21: Barely legal and beating the house

By
April 7, 2008

With an MIT degree in mechanical engineering and a real-life Ocean’s Eleven experience that allowed him to boast card counting skills, Jeffrey Ma made his success as a businessman and his name in popular media.

In the film 21, director Robert Luketic captured that tense and glamorous, multi-million-dollar period of Ma’s life in a way that aroused fantasies of card counting. But gamblers beware: successful counters are rare and incredibly skilled.

In the 1990’s, Ma was recruited into an MIT blackjack team with an advanced card counting system that took advantage of blackjack’s statistical nature. Led and financed by an MIT math professor, Ma learned and practiced the craft with some of the brightest math students.

Together, the thoroughly trained team, complete with decoy names and backgrounds, took Vegas for millions.

“I think the real reason that I was recruited to join the team was. not just because of my intelligence,” said Ma, in a press release, “but because of my demeanor and my ability to go into a casino and sell myself.”

Exceptional math skills were not central to the success of the team.
Blackjack is “a game of memory,” said Kevin Spacey in his role as the MIT linear equations professor. “And the best part is, it’s beatable.”

Aside from memorizing the cards that were dealt, the budding masterminds practiced basic math-counting and calculating probability.

21, which according to Ma is 75 percent based on his seven year run as a counter, was inspired by Ben Mezrich’s bestseller, Bringing Down the House.

Ma’s experience as the “big player” inspired like characters in the book and film. During his stint, Ma wagered hundreds of thousands of dollars, which he smuggled through airport securities to and from Vegas.

At some of the world’s most sophisticated casinos, Ma would await hand signals once his team members, the spotters, found a hot deck. While the spotters counted and played low-wager bets they would signal Ma by speaking in code to play very high wagers with the odds in his favor.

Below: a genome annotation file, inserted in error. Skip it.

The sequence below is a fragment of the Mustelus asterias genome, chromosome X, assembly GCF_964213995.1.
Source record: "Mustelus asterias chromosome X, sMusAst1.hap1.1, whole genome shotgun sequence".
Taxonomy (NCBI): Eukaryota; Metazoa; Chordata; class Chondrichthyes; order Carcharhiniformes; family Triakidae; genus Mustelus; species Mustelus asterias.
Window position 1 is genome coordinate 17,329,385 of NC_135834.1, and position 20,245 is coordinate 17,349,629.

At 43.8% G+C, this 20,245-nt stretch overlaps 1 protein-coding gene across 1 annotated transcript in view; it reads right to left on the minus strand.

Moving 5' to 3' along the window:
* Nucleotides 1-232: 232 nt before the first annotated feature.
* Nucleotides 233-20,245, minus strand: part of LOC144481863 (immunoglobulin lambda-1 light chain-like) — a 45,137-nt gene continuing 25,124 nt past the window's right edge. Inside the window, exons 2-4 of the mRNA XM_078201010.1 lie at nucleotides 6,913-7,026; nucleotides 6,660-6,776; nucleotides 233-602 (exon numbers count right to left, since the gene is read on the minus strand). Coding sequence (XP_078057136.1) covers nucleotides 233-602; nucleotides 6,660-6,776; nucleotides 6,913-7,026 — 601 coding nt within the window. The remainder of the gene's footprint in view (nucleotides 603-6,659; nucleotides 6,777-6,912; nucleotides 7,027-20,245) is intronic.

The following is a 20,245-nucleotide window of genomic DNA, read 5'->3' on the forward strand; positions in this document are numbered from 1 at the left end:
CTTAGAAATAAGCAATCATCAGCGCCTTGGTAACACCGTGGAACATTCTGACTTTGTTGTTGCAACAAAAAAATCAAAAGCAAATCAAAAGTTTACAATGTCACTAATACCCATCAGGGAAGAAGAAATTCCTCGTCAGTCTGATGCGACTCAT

Although counting cards is not a crime, it is more than frowned upon by casino owners. If caught, the team would be thrust into the seedy world beneath casinos’ glitzy veneer. There, hired muscle use brutal tactics in their interrogations to make sure high-rollers don’t cheat the house.

In an interview with Ma, the Boston-raised, Chinese-American said that although he had a conservative upbringing, the initial reluctant feelings he had about joining the team disappeared when he hit the Vegas strip and came home five figures richer after his first weekend.

“It was exhilarating, said Ma. “We got to leave as winners almost every time.”

In the film, Ben Campbell is the character inspired by Ma. Actor Jim Sturgess portrays Campbell as a shy student who is hesitant to join the team, but does so out of financial necessity.

Campbell initially calls the club a “means to an end,” but soon evolves into an ultra suave party boy who gives into his emotions and loses his fortune, his pretty face, friends and much more.

The moral of the film: “Always account for variable change; you never know what could happen.”

In reality, Ma, who would “go to Vegas and spend thousands and come back home and contemplate whether to spend $20 on a cab,” said his blackjack years gave him elements of his personality.

“My persona developed out of necessity,” said Ma.

In Vegas, the group of 10 to 20 students barely of gambling age handled a multi-million dollar enterprise. Aside from the camaraderie, Ma said blackjack gave him another great gift.

“The blackjack experience gave me more opportunity than any degree could,” said Ma.

His blackjack years came to an end when casino investigators caught on to the team. Later, Ma applied for a job on Wall Street as a stock trader.

After including card counting skills on his resume, “[The interviewer] looked at me and said, ‘you need to expand on that,'” Ma recalled. “I think people enjoyed the fact that I did this.”

Ma, now living in San Francisco, has helped start four companies, including ProTrade. He has said that he never had to take a job he did not like because he had the money to do what he truly enjoyed.

The moral of his story: “There is no one path [to] success.”


21: Barely legal and beating the house was published on April 7, 2008 in Features

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